WEST POINT, N.Y. – Stanford running back Tyler Gaffney spent the 2012 season away from football. On Saturday afternoon, the Cardinal (2-0) needed each of the senior’s 20 carries to overcome Army 34-20.
“That one was a grinder, but we kept our calm. Coach emphasizes being even-keeled and we did that,” Gaffney said. “Army is a great team. We didn’t overlook them, but we definitely had to grind this one out.”
Gaffney, who played minor league baseball in the Pittsburgh Pirates’ system last year, compiled 132 yards and one touchdown rushing and had a 23-yard receiving touchdown that was integral in helping Stanford overcome a slow start.
“It has been a surreal experience to be back out there with the guys,” Gaffney said. “I actually feel better coming back from baseball. I got to be in the second half of spring practice, as opposed to coming in at training camp. It [baseball] actually helped me get a little ahead of schedule.”
Stanford coach David Shaw liked what he saw out of Gaffney.
“Our backs are big, physical guys who drag people,” Shaw said. “You can tell that Gaffney has been lifting like a football player, not a baseball player. He left at 215 pounds and came back at 220. He is extremely strong right now, and he was big today.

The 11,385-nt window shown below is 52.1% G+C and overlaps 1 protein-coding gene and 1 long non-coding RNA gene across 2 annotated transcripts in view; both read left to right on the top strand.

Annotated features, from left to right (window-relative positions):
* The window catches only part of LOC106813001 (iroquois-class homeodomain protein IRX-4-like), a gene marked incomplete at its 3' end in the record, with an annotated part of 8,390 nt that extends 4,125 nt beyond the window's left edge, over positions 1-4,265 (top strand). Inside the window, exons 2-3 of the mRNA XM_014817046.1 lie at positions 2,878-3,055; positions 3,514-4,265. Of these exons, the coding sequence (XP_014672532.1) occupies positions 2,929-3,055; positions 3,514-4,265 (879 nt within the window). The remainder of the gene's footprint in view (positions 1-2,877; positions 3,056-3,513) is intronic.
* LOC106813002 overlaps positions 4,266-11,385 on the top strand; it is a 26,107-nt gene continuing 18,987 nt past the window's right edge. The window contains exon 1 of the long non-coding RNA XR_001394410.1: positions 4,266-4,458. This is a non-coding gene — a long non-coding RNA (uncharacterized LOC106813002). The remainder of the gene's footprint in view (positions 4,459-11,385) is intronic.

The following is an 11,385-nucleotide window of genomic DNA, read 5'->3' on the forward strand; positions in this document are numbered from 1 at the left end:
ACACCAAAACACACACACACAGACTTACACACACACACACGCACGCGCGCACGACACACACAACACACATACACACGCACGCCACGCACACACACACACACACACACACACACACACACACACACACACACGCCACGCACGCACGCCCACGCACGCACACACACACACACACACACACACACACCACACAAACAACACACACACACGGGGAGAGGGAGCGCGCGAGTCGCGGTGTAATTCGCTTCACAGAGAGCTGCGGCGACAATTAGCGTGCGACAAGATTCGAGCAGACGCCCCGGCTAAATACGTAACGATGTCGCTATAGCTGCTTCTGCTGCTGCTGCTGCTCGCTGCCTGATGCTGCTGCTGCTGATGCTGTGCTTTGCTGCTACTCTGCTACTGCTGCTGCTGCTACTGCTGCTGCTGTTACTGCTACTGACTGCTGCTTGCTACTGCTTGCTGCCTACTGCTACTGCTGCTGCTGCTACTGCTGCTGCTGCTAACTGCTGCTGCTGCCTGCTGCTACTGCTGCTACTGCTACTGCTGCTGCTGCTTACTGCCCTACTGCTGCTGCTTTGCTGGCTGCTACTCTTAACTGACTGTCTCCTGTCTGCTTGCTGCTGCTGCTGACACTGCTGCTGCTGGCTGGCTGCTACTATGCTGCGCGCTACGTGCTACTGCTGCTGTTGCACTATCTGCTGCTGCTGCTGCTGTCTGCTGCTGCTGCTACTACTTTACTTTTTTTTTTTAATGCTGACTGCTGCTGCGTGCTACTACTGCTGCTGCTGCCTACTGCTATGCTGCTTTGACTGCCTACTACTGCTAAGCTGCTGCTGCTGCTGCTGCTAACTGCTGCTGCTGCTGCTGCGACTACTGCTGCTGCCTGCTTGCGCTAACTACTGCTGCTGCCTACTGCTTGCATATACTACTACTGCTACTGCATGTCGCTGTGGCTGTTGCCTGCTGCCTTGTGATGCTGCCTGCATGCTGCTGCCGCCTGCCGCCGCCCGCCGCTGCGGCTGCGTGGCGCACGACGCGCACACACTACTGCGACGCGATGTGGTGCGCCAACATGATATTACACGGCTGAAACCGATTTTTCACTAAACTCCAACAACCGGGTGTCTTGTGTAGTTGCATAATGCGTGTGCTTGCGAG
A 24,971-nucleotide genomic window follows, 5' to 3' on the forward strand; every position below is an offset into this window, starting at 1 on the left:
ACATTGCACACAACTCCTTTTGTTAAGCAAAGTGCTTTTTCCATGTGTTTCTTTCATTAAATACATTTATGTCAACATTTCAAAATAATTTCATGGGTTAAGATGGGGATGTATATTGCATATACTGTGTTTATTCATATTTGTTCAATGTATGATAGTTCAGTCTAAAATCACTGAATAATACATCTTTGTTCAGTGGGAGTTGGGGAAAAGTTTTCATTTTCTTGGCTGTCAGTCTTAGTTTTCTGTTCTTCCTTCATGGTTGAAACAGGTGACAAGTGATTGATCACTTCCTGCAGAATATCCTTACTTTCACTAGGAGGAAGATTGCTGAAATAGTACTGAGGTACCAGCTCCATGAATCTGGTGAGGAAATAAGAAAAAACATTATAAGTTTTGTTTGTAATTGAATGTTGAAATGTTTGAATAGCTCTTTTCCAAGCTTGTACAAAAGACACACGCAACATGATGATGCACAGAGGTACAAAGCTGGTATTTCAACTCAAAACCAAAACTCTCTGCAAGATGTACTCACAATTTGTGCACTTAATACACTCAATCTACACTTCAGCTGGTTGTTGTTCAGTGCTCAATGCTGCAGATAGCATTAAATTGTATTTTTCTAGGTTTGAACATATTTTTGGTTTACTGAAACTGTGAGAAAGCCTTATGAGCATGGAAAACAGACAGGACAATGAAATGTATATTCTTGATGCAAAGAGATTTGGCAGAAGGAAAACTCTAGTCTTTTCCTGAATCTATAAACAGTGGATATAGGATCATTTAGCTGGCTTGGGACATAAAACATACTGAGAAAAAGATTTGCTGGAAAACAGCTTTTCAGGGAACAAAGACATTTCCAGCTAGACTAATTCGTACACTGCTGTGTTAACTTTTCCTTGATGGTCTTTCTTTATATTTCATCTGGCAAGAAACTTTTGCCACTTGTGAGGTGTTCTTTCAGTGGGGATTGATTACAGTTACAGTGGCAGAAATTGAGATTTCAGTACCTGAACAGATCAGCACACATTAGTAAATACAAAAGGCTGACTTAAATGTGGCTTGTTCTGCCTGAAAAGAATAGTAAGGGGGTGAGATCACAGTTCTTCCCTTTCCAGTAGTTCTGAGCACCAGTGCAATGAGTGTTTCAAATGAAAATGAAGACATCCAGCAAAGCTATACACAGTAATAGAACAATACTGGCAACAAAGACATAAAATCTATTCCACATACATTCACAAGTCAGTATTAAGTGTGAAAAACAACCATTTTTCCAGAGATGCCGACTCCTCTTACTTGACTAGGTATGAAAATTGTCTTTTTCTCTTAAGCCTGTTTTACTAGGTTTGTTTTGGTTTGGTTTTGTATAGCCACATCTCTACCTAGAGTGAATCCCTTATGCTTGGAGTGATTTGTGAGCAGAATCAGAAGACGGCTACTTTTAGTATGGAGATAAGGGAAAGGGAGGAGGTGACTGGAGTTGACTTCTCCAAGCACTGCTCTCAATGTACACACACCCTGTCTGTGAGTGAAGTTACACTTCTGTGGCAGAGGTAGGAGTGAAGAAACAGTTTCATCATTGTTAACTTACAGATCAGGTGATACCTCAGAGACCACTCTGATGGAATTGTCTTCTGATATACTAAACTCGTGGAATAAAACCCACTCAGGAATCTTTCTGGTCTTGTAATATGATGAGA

“To be the between-the-tackles team that we want to be, we need guys like Gaffney,” Shaw added.
Down 6-0 early in the first quarter, Gaffney helped spark four consecutive scoring drives that lifted Stanford to a 20-13 halftime lead.
“We knew that six points weren’t going to win the game either way,” Gaffney said. “I told the team that we had to dig down and take care of our assignments. It was just a one missed assignment here, and a missed block there, that made us get behind. Once we got the feel for it, we didn’t look back.”
Following an Army fumble in the third quarter, Gaffney caught a 23-yard strike from quarterback Kevin Hogan to put the Cardinal ahead 27-13.
“Our running backs open up the pass game. We use them in play action, and that helps our offense,” Shaw said. “Gaffney loves football. He got a chance that a lot of us don’t get, and that’s a year away from the game. Now he plays with much more of appreciation for the game.”
Defensively, however, Stanford struggled defending Army’s triple-option offense.
“It’s like Oregon. [The triple-option] is like Chip Kelly’s offense. Whatever you are doing on defense, they’ll use that against you,” Shaw said. “There’s a reason why people ran this offense for 40 or 50 years. It is hard to defend, and it took our guys a half to adjust.”